Even though I wasn't impressed with the pilot for Resident Evil: Revelations 2, there was no question I'd be hanging on for the whole ride. While I'm not convinced the story is going anywhere interesting, I'll give them credit in the second episode: it's a huge improvement.
For starters, if you were distressed at the abbreviated length of the first episode, the action takes a little longer to resolve in episode two. We're talking nearly three hours this time, thanks largely to a lengthy and satisfying stretch of sequences with Barry Burton in the second half.
Before we get to Barry, though, we're catching up with Claire Redfield and Moira Burton. In the first episode, the TerraSave employees are abducted and brought to a mysterious and seemingly distant island. A woman named The Overseer communicates through bizarre bracelets, there's evidence of grotesque experiments all around you, and monsters lurk in every corner. The two aren't sure where to head next, but suspect a massive tower at the center of the island holds some answers. When we left Claire and Moira, they apparently failed to send a distress beacon.
As a reminder...
The second episode picks up with Claire and Moira on the run, eventually running into a set of other TerraSafe employees who were also abducted. The group tries to make sense of what's happening but have few answers. A good chunk of the action plays out through an extended sequence that's very reminiscent of the opening to Resident Evil 4, which last year's The Evil Within also cribbed from. Here, a creepy village appears to be empty, except it's totally not!
Dun dun dun!!!!
It's a little more complicated than that, obviously. We gain some insight into what's going on with these bracelets on everyone's arm. While I'll leave the particulars to anyone playing the episode, if the people on this island aren't careful, they're going to become horrible creatures, too. Thankfully, the group just-so-happens to discover a helicopter, and the village just-so-happens to have fuel and an engine. How convenient! Actually, these contrivances are all over Revelations 2, generally speaking, and they eventually add up to a giant eye-roll. It'd be one thing if the machiavellian Overseer was messing with everyone, but instead, it's the designers conveniently dropping whatever the characters need at that moment right in front of them.
Plenty of digital ink could be spilled over these sorts of design choices, but what's impressive about this episode of Revelations 2 is up how it quickly pushes players up against a wall. There's far more combat this time, smartly mining tension from forcing you to finally start using herbs, worrying about what skills you've spent battle points on (how come so many are about crouching?), and making sure every head shot counts. I found myself with precious little ammunition at various points, forcing me to avoid combat, run away, and change my tactics.
This is even more apparent when the episode swaps to Barry's perspective.
Remember, Barry has arrived on the island months later, and he's playing catchup. When he pulls up to the island, a young girl named Natalia approaches him and claims to have met his daughter. While understandably wary of having a child hanging around, leaving them to fend for themselves seems like a terrible idea, so Barry and Natalia team up. Unlike Claire and Moira, the two have complementary skillsets. Barry is a walking tank with tons of weapons, a light on his chest, and one-hit kill stealth moves. Natalia, on the other hand, can sneak into small holes and sense enemies around her, letting Barry consider when and where to go on the offensive.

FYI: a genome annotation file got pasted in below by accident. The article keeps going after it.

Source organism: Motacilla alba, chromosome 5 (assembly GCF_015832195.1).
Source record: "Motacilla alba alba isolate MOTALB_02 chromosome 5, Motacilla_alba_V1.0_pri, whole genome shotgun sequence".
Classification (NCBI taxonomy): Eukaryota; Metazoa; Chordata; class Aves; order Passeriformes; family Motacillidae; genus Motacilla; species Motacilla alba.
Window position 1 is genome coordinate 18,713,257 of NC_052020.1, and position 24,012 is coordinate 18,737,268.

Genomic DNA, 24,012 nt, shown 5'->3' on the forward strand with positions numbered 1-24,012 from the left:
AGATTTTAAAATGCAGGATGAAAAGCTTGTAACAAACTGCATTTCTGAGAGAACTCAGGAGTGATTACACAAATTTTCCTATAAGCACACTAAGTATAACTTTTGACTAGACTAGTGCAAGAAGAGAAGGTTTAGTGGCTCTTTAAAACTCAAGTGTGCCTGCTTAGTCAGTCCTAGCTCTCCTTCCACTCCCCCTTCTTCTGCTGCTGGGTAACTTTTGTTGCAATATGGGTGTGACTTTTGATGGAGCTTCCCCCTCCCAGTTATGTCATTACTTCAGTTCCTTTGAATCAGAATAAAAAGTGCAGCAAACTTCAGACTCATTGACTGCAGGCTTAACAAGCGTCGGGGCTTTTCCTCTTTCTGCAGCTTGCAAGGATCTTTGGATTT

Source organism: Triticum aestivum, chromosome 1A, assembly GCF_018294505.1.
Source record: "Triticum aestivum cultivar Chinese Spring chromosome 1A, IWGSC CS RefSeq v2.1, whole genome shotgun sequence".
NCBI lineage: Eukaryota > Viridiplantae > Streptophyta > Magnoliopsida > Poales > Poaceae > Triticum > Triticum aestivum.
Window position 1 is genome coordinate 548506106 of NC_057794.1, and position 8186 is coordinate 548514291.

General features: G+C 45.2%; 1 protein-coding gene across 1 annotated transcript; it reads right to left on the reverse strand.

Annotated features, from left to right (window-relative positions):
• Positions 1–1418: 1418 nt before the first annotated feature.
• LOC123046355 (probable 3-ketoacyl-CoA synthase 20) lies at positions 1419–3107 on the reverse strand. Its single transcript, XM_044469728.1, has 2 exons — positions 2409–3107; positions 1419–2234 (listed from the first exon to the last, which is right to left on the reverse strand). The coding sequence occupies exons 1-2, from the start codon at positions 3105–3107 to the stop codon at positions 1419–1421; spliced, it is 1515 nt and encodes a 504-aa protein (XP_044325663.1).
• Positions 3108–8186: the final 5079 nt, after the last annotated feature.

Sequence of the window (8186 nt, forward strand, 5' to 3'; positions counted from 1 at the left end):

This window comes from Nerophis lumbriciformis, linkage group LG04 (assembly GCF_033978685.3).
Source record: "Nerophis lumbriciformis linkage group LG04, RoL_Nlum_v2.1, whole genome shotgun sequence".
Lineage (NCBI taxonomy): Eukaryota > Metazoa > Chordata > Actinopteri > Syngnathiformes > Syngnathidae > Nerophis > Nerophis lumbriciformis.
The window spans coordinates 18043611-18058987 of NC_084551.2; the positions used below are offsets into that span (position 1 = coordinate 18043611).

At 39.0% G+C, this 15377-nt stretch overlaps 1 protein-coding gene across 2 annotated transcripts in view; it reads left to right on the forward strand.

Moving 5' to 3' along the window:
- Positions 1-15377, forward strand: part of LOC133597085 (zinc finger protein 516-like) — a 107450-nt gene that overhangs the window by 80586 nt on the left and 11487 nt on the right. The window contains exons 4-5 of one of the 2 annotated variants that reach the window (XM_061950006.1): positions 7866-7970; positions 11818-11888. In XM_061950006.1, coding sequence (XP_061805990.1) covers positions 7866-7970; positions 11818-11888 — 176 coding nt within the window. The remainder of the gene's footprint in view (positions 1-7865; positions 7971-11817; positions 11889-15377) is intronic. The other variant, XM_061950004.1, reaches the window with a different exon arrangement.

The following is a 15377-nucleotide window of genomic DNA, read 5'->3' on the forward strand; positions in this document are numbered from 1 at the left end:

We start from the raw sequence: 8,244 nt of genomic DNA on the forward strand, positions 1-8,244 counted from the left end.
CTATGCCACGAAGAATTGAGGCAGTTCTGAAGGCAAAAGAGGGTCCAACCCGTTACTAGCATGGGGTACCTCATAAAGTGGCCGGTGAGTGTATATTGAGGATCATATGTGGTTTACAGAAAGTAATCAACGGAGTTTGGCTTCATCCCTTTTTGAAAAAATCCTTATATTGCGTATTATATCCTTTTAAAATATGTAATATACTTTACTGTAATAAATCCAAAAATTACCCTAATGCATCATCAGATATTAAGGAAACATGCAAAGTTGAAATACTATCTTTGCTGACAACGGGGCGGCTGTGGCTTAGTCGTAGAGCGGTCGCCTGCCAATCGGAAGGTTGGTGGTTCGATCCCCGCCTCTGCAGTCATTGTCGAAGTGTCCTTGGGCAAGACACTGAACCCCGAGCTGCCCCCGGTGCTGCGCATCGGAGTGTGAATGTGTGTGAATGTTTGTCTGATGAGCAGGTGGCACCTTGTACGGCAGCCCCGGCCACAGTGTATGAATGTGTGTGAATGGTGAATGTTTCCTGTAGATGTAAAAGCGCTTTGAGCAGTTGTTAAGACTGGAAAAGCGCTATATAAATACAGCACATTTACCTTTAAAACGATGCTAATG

Natalia's mind powers are nifty, but in the first episode, I'd use Barry's magnum to make short work of everything around him. The enemies are tougher in the second episode, though, and Barry starts running low on bullets. This means I'd actually spend time setting up stealth kills as much as possible. Fortunately, Revelations 2 is pretty forgiving when it comes to stealth, so as long as you're not right in front of the enemies, you can usually pull it off. Plus, unlike many other stealth games, if you're caught, you're well-equipped to quickly take out who spotted you.
Revelation 2's moment of brilliance comes from an invisible enemy requiring cooperation from both characters. Since Natalia can sense what's around her, the creature's cloaking is vulnerable. She can't see more than an outline of what's approaching, but she knows it's close. If you're controlling Barry, she'll shout out where to move your gun—to the left, to the right, fire!—and if you switch over to her, you'll see where the creature is shuffling around. The game introduces this concept in a huge space, offering plenty of time to run around and figure out what's going on, before forcing you to adjust tactics in a series of claustrophobic hallways. As the enemies near, Barry's vision becomes blurred, his heart races, and my nerves rattled. There aren't many "scary" moments in Revelations 2, but these enemies gave me the creeps.
By the end, everyone's found themselves at roughly the same spot, albeit in different timelines.
In short, thanks to episode two, I've started giving a shit about what's happening around me in Revelations 2. No, I still don't understand why certain items can't be spotted without the secondary character pointing their finger at them. No, I'm not sure how the cliffhanger at the end makes any sense. Yes, regardless, I'll be there next week for episode three. Will you?
You can reach the author of this post at firstname.lastname@example.org or on Twitter at @patrickklepek.